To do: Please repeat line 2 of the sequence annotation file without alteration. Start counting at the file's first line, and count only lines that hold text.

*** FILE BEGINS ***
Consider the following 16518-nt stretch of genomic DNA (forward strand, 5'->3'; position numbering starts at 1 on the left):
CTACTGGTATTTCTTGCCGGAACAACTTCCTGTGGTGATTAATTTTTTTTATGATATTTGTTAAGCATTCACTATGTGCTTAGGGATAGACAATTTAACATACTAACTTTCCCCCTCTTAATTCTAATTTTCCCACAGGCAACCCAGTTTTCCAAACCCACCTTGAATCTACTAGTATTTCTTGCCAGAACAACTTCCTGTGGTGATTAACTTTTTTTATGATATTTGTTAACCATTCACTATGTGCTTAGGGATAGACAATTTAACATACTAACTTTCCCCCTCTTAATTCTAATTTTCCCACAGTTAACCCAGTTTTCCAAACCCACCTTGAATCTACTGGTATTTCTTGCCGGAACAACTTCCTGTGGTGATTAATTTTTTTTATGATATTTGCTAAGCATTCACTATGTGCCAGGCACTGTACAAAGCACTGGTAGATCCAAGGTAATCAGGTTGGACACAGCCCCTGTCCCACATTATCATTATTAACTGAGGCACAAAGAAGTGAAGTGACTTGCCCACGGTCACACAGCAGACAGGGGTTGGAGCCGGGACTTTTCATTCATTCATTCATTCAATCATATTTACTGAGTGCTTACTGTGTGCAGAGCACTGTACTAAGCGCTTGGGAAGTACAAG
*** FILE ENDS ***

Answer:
CTACTGGTATTTCTTGCCGGAACAACTTCCTGTGGTGATTAATTTTTTTTATGATATTTGTTAAGCATTCACTATGTGCTTAGGGATAGACAATTTAACATACTAACTTTCCCCCTCTTAATTCTAATTTTCCCACAGGCAACCCAGTTTTCCAAACCCACCTTGAATCTACTAGTATTTCTTGCCAGAACAACTTCCTGTGGTGATTAACTTTTTTTATGATATTTGTTAACCATTCACTATGTGCTTAGGGATAGACAATTTAACATACTAACTTTCCCCCTCTTAATTCTAATTTTCCCACAGTTAACCCAGTTTTCCAAACCCACCTTGAATCTACTGGTATTTCTTGCCGGAACAACTTCCTGTGGTGATTAATTTTTTTTATGATATTTGCTAAGCATTCACTATGTGCCAGGCACTGTACAAAGCACTGGTAGATCCAAGGTAATCAGGTTGGACACAGCCCCTGTCCCACATTATCATTATTAACTGAGGCACAAAGAAGTGAAGTGACTTGCCCACGGTCACACAGCAGACAGGGGTTGGAGCCGGGACTTTTCATTCATTCATTCATTCAATCATATTTACTGAGTGCTTACTGTGTGCAGAGCACTGTACTAAGCGCTTGGGAAGTACAAG